Discovering Valencia City’s History, Myths, and Neighborhoods: A Comprehensive Guide

Valencia City Plaza Ayuntamiento

A Brief History of Valencia City

Valencia City has a long and fascinating history, dating back to the Roman era when it was founded as a colony on the banks of the Turia River. Over the centuries, the city has been ruled by many different civilizations, including the Visigoths, Moors, and Christians. It was during the Islamic period that Valencia reached its cultural and economic peak, becoming a major center for agriculture, crafts, and trade.

During the 15th and 16th centuries, Valencia City enjoyed a period of great prosperity, thanks to its booming silk industry and its role as a major port for Mediterranean trade. The city’s historic center, known as Ciutat Vella, is home to many beautiful buildings and landmarks from this period, including the stunning Gothic cathedral and the iconic Torres de Serranos.

Legends and Myths of Valencia City

Valencia City is also steeped in myths and legends, many of which have been passed down through the generations. One of the most famous legends is that of the Holy Grail, which is said to have been brought to Valencia by Saint Peter himself. According to the story, the cup was hidden in a church in Valencia for centuries until it was rediscovered in the 14th century.

Another popular legend is that of the Turia River, which was once a mighty river that flowed through the heart of the city. However, after a devastating flood in 1957, the river was redirected outside the city limits, leaving behind a massive, dry riverbed that has since been transformed into a beautiful park, known as the Turia Gardens.

In addition to the legend of the Holy Grail and the story of the Turia River, another popular myth associated with Valencia City is that of La Luna de Valencia, or the Moon of  Valencia.

According to the legend, La Luna de Valencia is a mysterious and beautiful moon that can only be seen from the city of Valencia on certain nights of the year. It is said to be a magical moon, imbued with special powers and capable of bringing good luck and fortune to those who catch a glimpse of it.

The legend of La Luna de Valencia is believed to date back to the time of the Moors, who ruled the city for centuries. During this period, Valencia was known for its advanced knowledge of astronomy and astrology, and it is thought that the myth of the Valencia Moon may have originated from this era.

Today, the legend of La Luna de Valencia continues to be a source of fascination and intrigue for residents and visitors alike. While some dismiss it as nothing more than a fanciful myth, others believe that there may be some truth to the legend, and that the Valencia Moon may hold the key to unlocking the secrets of the city’s past and its mystical traditions.

Regardless of whether or not La Luna de Valencia is real, the legend adds an element of mystery and magic to Valencia City, and serves as a reminder of the city’s rich cultural heritage and its enduring fascination with the mysteries of the universe.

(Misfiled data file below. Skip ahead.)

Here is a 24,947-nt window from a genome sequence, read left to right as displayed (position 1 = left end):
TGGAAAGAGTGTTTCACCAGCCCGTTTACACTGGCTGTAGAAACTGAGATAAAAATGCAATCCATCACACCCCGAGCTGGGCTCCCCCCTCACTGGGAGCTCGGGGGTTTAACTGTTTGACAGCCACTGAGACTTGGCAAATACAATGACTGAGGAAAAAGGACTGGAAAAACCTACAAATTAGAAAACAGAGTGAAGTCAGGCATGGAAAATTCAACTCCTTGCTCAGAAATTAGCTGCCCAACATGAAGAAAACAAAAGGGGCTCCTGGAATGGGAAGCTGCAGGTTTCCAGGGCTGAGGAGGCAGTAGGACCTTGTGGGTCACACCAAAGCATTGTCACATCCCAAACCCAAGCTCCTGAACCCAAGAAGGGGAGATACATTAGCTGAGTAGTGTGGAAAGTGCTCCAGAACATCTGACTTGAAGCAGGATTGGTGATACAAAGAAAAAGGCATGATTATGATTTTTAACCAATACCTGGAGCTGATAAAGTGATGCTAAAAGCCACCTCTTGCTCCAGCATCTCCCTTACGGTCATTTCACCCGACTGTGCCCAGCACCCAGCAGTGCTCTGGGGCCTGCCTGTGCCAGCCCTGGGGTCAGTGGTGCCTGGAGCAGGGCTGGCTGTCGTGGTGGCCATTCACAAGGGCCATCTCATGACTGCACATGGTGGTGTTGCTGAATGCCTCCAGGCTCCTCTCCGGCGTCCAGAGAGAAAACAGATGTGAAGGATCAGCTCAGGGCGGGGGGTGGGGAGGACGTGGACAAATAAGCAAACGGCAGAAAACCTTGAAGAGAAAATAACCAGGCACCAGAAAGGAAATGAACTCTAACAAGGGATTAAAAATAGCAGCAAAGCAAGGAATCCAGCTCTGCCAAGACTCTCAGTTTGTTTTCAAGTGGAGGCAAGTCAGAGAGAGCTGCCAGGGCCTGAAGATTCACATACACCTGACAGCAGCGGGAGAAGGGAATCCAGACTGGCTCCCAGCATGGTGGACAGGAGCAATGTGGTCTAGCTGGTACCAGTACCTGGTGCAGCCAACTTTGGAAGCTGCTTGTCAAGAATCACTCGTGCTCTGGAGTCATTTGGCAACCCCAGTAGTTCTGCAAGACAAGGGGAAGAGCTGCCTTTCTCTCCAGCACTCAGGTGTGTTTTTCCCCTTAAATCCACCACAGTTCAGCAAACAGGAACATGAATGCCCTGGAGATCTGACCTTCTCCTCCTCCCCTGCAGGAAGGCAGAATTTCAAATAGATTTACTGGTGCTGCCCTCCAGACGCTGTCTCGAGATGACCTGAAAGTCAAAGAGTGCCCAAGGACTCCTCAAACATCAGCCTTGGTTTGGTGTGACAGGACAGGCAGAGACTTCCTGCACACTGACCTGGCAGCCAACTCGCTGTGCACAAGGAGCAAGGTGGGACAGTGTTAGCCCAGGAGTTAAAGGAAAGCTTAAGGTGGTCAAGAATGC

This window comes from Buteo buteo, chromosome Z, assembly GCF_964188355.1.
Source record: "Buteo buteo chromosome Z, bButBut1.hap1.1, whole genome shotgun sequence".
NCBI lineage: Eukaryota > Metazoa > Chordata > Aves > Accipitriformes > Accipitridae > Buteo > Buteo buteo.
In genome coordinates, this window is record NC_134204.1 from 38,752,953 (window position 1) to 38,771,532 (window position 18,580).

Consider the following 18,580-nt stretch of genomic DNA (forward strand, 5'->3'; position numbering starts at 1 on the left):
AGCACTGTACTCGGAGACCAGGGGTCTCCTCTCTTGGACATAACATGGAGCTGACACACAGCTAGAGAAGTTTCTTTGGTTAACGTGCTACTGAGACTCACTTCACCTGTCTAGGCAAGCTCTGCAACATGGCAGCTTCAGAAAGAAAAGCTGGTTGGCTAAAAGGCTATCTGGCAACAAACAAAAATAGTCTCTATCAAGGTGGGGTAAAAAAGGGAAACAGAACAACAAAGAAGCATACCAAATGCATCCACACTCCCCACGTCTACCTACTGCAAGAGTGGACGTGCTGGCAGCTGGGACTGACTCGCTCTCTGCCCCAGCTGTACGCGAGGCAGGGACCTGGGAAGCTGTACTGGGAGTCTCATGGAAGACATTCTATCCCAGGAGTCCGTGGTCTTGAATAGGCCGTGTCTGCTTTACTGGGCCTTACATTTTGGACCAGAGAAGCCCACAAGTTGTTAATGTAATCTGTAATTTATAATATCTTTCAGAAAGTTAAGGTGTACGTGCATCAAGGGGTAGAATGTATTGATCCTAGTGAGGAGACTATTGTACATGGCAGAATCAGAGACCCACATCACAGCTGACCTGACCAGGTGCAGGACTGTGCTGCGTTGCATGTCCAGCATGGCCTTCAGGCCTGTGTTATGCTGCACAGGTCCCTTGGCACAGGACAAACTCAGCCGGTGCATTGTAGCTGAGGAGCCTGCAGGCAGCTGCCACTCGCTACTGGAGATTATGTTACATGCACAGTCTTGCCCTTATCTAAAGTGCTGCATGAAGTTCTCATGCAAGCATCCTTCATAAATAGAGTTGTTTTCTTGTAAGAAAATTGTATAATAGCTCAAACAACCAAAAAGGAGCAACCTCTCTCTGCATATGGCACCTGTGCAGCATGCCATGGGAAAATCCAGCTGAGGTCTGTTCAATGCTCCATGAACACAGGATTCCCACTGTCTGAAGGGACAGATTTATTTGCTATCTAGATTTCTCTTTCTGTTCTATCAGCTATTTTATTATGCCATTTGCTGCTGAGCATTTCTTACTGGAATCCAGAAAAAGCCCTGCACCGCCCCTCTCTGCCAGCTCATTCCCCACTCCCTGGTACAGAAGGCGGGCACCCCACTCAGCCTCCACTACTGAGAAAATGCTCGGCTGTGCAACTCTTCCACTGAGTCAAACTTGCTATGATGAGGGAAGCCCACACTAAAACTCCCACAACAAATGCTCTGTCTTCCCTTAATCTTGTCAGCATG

The Evolution of Valencia City’s Districts

Valencia City has a rich and complex history that has left its mark on the city’s many districts. Some of the oldest and most historic neighborhoods are located in Ciutat Vella, the city’s historic center, which was founded over 2,000 years ago by the Romans. This area is home to many of the city’s most iconic landmarks, including the Catedral de Valencia (a Gothic Cathedral), the Central Market, and the Torres de Serranos, a set of medieval towers that once formed part of the city’s defensive walls.

Over the centuries, Valencia City continued to expand beyond its original walls, with new neighborhoods and districts being added to accommodate the growing population. In the 19th and 20th centuries, the city underwent a period of rapid industrialization and urbanization, leading to the construction of new districts and neighborhoods.

One of the most famous of these districts is Ruzafa, which was built in the late 19th century and was originally home to many of the city’s industrial workers. In the decades that followed, Ruzafa underwent a transformation as the city’s economy shifted away from industry and towards services and tourism. Today, Ruzafa is a trendy and fashionable neighborhood, full of hipster cafes, artisanal shops, and street art.

Another historic district in Valencia City is Extramurs, which was once an independent town outside the city walls. In the 19th century, Extramurs was incorporated into the city, and it has since become known for its beautiful architecture and lively street life. The district is home to many notable landmarks, including the Jardines de Monforte, a lush, 19th-century garden that was once the private retreat of a wealthy noble family.

In the 20th century, Valencia City continued to grow and evolve, with new neighborhoods and districts being built to accommodate the needs of the city’s expanding population. One of the most notable of these districts is Camins al Grau, which was built in the 1960s and is home to the futuristic Ciudad de las Artes y las Ciencias (City of Arts and Sciences), a complex of stunning, modernist buildings designed by the renowned architect Santiago Calatrava.

Today, Valencia City is a vibrant and diverse place, full of history, culture, and innovation. Its many districts and neighborhoods reflect the city’s complex and multifaceted identity, and each offers a unique glimpse into the rich and fascinating history of this dynamic Mediterranean city.

Valencia City is a vibrant and dynamic place, full of history, legends, and modernity. Its districts have evolved over time, reflecting the changing face of the city and its people. From the ancient streets of Ciutat Vella to the trendy cafes of Ruzafa and the futuristic architecture of Camins al Grau, Valencia City is a city that offers something for everyone.

Postcards from the Road